Imagine how shocked I was to be asked by Eve Appeal to join them in their new campaign #GoRed for September 2019? They’ve asked me to tell my story and how my cancer diagnosis came about. S0, here it is…. Enjoy!
I received my first letter for a smear test when I was 19, back in 2004. First thing I did was call my mum and ask her what the test was and did I really need to attend. Mum (who worked in a GP’s surgery) explained the context of the test to me and why I should attend, that the test helped to detect any abnormalities in my cells in my cervix and the surrounding area. So off I went to get myself checked. I did this religiously every time that letter came through the door. Many of the reasons I have always been diligent with the smear tests are because of my mum. Since my first test and following Jade Goody’s high profile death due to cervical cancer she has always reiterated the importance of the test. Not attending my smear was never an option for me.
Back to the present day (2018) where my story begins. I was dating and started noticing changes in my body during intimate moments. I was experiencing bleeding sometimes nothing more than spotting but as time went on the bleeding was got heavier…..Embarrassing and worrying in equal measure.
Initially, I would find an excuse or a reason for the bleeding. I would blame it on the fact that it was at the start or the end of my cycle so sex must have kick started my period. Or that taking the contraceptive pill for so long meant that the skin inside my vagina had hardened and sex just irritated it which caused the bleeding. Eventually, the excuses ran out and with sex becoming painful and the bleeding getting increasingly worse I realised this wasn’t normal.
I went to see my GP and they recommended that I had an STI test and my smear test was moved forward as well. My smear test that time was slightly painful (which I think was as a result of the cancer) and I experienced very heavy bleeding after I left the GP’s surgery (again cancers fault).
I then got called in for a colposcopy at my local hospital following abnormal cells having been detected. I was incredibly overwhelmed and ended up having a panic attack. The nurses and the doctor were amazing. The nurses held my hand and calmed me throughout the whole procedure and the doctor was incredibly gentle making sure that I was aware of everything he was doing at every part of the process. The doctor confirmed that he had seen a lump and that this was definitely the reason for my bleeding during sex. I figured it was probably nothing and that it was probably a cyst or something. However thinking back now, the look on the doctor’s face was of concern and sympathy. I am clearly better at sticking my head in the sand than I thought.
The hospital called me 10 days later asking me to attend an appointment the next day. I called my mum immediately and cried and I went straight to see her when I finished work. That evening myself and my mum had a frank conversation. Having worked in hospitals she had an understanding of why they might have called me in so urgently. My mum can be a sharp shooter and I appreciate that she did all she could to prepare me for the news I was about to receive. She turned to me and said, ‘Kathryn you have to be prepared for them to tell you that you might have cancer’. I cannot imagine how hard that must have been for her to say to me.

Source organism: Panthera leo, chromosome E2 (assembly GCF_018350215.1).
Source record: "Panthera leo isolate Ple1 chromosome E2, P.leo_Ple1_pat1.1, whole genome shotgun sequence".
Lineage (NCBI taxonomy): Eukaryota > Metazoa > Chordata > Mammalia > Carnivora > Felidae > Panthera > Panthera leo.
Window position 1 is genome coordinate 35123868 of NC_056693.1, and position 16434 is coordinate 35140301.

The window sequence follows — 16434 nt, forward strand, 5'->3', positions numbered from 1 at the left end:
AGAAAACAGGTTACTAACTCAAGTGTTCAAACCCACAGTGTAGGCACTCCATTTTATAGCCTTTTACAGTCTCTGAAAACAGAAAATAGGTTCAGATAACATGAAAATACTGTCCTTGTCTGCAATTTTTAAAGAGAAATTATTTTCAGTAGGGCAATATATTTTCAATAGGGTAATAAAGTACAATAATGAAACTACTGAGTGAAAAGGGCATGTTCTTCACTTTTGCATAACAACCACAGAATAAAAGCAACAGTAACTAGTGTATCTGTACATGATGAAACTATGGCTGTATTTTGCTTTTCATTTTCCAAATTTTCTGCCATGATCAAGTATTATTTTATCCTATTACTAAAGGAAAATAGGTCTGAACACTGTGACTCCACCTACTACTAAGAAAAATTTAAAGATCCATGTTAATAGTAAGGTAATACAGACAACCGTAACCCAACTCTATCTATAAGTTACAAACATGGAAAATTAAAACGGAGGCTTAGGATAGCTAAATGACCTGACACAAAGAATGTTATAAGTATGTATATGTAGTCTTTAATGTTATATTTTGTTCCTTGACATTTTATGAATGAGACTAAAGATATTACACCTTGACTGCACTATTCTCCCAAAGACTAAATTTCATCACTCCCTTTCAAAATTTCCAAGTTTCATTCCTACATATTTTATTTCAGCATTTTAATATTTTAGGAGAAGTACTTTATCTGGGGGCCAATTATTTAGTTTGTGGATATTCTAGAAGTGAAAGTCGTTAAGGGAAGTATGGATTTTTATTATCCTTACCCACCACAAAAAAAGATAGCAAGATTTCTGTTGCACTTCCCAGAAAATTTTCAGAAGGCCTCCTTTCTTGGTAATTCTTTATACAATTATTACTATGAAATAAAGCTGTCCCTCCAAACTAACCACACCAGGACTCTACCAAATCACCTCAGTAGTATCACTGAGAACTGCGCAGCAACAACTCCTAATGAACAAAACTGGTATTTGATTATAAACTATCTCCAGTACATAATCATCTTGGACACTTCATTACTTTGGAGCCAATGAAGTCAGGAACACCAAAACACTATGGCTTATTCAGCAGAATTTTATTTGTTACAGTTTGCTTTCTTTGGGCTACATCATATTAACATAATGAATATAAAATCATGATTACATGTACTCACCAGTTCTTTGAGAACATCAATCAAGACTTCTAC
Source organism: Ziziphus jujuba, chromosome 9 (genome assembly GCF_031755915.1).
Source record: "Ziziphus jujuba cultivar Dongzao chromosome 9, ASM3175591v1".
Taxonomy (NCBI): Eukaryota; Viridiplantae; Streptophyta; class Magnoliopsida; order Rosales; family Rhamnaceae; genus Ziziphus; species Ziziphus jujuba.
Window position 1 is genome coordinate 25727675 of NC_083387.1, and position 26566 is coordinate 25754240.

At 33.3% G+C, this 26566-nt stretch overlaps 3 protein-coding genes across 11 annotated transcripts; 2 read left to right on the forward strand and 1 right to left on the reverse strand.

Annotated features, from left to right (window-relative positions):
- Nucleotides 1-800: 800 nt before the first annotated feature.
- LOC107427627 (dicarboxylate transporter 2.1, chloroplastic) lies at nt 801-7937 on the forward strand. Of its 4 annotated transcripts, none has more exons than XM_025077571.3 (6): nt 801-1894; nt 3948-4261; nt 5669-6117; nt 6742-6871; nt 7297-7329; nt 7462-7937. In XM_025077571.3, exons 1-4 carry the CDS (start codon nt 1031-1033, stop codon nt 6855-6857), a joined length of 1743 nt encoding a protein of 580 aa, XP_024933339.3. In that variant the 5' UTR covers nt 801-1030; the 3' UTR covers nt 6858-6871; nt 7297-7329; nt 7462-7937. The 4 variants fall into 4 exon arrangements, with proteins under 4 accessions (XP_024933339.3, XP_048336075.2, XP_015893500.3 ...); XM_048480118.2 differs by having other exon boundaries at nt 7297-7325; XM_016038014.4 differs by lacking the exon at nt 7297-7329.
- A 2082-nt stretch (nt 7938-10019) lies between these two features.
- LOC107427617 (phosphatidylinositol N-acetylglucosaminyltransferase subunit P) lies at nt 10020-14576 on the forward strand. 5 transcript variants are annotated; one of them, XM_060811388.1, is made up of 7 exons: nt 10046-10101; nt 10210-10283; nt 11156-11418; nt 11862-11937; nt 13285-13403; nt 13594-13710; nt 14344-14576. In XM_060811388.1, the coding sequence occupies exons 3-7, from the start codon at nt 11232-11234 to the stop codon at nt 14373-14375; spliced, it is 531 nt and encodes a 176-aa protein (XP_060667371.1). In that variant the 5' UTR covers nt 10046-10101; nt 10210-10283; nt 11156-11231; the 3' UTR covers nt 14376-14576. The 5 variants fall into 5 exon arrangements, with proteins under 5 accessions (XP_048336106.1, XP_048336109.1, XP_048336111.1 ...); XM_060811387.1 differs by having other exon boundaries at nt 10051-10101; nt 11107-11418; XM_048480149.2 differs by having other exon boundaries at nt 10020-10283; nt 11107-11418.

The next day we drove to the hospital, we sat in a room with a nurse and my consultant and I was told that I had cervical cancer. It’s a really hard moment to put into words and I still remember feeling like it was an outer body experience. That my story is someone else’s story. It wasn’t, this was happening to me.
I was referred to the Royal Marsden and put under the care of the surgeon who treated Jade Goody, a leading specialist in his field, Dr T Ind. I made the very difficult decision to receive 9-weeks of chemotherapy to shrink the cancer and after this I had a successful operation to remove my cervix in order to save my fertility. This was coupled with hormone treatment to protect my ovaries to enable my reproductive organs to remain healthy after treatment.
Fast forward 6 months and I was placed into remission. I’m one of the fortunate ones, my cancer was treatable and was not life threatening. It has impacted my intimacy with my current partner, reduced my chances of conceiving and carrying my own child but I was determined that it would not rob me of my fertility. My mum has been with me through all of this, we have since my diagnosis had open conversations about my cervix, my sex life and my vagina. She’s been present through most of my appointments and we have a more open and stronger relationship because of it.
Without the influence of my mum in encouraging me to attend my smear tests and reminding me of its importance by hammering into me the high-profile death of Jade Goody at such a young age. There is a significant possibility that I wouldn’t have known why it is so important to attend my smear tests and my cancer might not have been picked up so early. Thank-you mum for always reminding me of the importance of this test, allowing me to be so open and talking with me about my vagina and for facing those tough conversations with me. I’ll always be grateful for you ensuring I was aware enough the what’s and why’s in relation to screening and for being my pillar of support.